a very expressive, and I believe roybeth represented at Drury-lane the- ally authorised term of the present atre; and I beg leave moreover to day,-he fairly rumps the Queen and offer a few remarks

upon the indecent her coterie. Besides, with a very behaviour of Banquo's ghost on that philosophic contempt for all the good occasion. To the point, then. things of this world, which indeed

You recollect, Mr. Editor, the Ban- are sour grapes to a spirit,- he is quet-scene : According to the favor- perfectly satisfied to play fool in the ite economy of Drury-lane in this middle, with nothing before him but particular, a table is spread along his hands (as if, like a bear, he could each side of the stage; at these tables quarter himself on his paws”), are seated in due order the guests, while his quondam chums are emevery one with his platter and cup ployed in the sublunary occupation before him, just as it should be. Very of discussing his share of the supper good. You will also please to re- in addition to their own. Seriously; member that Banquo had been in- will the ghost of Drury-lane have vited, was expected by the guests, the goodness to inform me on what but is (ill for himself and well for the principle he selects such a preposterwine), at the moment I speak of, ous attitude, and to whose spiritual biding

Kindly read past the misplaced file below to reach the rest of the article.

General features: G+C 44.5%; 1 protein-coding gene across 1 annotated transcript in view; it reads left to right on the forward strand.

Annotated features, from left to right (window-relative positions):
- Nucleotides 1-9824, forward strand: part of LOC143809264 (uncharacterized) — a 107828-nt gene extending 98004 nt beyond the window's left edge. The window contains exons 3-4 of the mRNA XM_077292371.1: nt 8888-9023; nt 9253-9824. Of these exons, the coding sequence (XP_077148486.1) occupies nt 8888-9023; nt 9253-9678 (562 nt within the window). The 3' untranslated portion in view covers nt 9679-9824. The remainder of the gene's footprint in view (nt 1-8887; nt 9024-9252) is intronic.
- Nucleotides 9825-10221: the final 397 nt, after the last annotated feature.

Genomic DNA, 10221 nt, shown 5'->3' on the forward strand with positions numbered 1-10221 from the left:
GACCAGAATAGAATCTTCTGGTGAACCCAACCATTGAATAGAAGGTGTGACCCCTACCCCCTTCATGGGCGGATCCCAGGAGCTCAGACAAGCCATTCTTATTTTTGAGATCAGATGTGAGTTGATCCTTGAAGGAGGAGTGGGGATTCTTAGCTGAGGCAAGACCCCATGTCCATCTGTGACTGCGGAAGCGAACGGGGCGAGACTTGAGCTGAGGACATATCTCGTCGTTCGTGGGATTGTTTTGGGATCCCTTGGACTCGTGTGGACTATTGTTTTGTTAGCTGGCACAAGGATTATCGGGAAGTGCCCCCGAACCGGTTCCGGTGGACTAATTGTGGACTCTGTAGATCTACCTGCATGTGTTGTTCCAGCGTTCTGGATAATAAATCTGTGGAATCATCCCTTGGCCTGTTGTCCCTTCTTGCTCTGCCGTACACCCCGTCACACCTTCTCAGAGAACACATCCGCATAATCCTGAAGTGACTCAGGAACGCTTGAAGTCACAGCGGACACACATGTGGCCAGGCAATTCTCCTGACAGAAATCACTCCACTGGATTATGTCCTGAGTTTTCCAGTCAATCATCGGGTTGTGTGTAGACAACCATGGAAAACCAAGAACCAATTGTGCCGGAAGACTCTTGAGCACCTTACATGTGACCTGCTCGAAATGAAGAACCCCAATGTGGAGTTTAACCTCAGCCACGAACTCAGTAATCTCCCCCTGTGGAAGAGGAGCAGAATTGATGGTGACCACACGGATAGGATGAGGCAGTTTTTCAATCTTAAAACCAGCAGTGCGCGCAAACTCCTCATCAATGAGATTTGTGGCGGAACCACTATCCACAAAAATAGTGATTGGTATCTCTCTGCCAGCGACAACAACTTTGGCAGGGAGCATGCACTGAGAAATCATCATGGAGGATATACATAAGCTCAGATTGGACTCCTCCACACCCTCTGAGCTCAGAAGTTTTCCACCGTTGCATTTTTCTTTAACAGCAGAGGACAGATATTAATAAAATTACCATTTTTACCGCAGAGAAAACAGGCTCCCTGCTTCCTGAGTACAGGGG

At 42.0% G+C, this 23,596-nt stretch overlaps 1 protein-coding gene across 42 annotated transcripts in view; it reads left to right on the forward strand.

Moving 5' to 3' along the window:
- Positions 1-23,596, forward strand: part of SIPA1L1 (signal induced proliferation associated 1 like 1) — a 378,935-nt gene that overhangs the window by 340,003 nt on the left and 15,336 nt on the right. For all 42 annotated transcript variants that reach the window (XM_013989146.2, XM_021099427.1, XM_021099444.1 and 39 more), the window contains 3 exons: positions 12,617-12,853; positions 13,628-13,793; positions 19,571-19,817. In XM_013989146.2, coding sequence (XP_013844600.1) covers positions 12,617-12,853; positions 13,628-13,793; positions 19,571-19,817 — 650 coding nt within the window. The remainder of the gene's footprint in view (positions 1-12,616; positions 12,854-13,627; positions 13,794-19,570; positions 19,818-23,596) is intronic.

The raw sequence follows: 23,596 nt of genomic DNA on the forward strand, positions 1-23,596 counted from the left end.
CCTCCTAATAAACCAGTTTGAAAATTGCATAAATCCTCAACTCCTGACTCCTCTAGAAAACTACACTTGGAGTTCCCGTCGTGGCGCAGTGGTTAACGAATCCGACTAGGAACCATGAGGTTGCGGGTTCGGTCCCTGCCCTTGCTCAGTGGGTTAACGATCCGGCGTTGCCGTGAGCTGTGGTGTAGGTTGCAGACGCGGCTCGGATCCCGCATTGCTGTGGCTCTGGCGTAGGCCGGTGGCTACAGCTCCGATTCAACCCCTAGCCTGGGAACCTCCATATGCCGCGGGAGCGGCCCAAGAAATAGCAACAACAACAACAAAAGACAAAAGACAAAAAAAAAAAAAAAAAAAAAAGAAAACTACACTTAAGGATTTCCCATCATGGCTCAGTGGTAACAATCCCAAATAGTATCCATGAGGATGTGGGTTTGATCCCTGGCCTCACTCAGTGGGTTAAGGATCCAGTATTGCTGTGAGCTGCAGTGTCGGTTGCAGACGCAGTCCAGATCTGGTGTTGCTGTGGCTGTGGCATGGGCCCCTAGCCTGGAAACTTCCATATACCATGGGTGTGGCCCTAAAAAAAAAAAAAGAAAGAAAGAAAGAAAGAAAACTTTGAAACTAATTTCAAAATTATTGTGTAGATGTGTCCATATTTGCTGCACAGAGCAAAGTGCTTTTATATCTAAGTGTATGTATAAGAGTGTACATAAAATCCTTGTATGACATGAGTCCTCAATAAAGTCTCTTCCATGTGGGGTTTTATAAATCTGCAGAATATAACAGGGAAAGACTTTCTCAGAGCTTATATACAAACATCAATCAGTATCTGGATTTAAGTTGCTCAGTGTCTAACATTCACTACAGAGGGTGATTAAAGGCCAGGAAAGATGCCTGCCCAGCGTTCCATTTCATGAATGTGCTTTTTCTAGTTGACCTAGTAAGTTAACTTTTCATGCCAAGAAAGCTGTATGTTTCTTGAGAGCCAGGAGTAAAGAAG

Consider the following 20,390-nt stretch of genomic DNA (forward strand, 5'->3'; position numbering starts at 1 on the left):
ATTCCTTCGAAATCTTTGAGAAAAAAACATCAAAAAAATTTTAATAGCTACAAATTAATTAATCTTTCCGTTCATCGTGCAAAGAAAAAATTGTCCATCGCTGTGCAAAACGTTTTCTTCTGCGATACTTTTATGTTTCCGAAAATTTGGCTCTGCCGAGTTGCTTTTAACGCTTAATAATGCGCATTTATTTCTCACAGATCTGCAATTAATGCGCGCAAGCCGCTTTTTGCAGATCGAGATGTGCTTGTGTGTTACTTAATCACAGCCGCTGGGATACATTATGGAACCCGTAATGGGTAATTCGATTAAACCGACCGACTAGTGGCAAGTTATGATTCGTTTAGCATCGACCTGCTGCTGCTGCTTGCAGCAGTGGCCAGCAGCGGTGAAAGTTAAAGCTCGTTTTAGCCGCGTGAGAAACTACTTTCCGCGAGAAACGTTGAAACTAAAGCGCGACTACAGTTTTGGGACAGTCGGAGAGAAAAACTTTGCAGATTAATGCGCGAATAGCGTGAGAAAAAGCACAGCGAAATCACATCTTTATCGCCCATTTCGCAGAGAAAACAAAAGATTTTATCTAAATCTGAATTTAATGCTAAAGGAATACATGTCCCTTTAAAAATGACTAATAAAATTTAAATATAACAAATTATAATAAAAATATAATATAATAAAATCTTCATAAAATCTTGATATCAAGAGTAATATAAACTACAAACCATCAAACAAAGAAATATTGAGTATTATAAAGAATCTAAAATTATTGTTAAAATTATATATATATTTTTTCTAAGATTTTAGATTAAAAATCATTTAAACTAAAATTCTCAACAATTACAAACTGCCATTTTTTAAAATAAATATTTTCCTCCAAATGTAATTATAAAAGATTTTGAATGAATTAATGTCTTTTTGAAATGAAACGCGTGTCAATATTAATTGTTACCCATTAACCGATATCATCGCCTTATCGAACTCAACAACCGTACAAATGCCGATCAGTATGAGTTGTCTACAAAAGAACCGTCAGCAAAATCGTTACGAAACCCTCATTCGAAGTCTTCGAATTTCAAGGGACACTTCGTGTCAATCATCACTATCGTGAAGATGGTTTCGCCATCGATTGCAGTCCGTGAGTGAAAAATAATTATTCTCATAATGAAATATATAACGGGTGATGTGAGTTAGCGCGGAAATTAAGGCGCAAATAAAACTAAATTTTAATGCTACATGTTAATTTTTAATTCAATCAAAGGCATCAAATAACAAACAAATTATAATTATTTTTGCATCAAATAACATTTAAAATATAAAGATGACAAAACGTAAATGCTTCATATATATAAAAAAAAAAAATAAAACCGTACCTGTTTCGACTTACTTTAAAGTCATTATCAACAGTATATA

teaching he is indebted for his knowSafe in a ditch, ledge, that it is anything but ridicuWith twenty trenched gashes on his head, lous to see him, a presumptive guest, The least a death to nature.

seated, like a showman's baboon, in Good again. Besides all this, you the middle of the stage, for the peowill call